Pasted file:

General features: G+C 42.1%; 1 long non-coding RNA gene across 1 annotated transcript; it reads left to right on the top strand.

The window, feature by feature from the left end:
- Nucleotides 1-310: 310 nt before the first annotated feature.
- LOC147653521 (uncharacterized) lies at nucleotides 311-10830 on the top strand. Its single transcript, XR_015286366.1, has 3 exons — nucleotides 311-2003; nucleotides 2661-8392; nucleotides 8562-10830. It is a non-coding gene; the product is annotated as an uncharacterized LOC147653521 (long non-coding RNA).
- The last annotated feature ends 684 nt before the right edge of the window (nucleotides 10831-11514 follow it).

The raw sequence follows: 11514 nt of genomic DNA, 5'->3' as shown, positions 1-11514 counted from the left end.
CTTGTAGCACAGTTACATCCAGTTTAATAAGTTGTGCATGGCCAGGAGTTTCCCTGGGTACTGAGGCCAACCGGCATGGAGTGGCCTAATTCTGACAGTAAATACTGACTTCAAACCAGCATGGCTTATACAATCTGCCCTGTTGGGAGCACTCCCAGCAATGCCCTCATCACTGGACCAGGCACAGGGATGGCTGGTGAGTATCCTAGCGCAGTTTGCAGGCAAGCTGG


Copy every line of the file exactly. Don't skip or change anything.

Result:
General features: G+C 42.1%; 1 long non-coding RNA gene across 1 annotated transcript; it reads left to right on the top strand.

The window, feature by feature from the left end:
- Nucleotides 1-310: 310 nt before the first annotated feature.
- LOC147653521 (uncharacterized) lies at nucleotides 311-10830 on the top strand. Its single transcript, XR_015286366.1, has 3 exons — nucleotides 311-2003; nucleotides 2661-8392; nucleotides 8562-10830. It is a non-coding gene; the product is annotated as an uncharacterized LOC147653521 (long non-coding RNA).
- The last annotated feature ends 684 nt before the right edge of the window (nucleotides 10831-11514 follow it).

The raw sequence follows: 11514 nt of genomic DNA, 5'->3' as shown, positions 1-11514 counted from the left end.
CTTGTAGCACAGTTACATCCAGTTTAATAAGTTGTGCATGGCCAGGAGTTTCCCTGGGTACTGAGGCCAACCGGCATGGAGTGGCCTAATTCTGACAGTAAATACTGACTTCAAACCAGCATGGCTTATACAATCTGCCCTGTTGGGAGCACTCCCAGCAATGCCCTCATCACTGGACCAGGCACAGGGATGGCTGGTGAGTATCCTAGCGCAGTTTGCAGGCAAGCTGG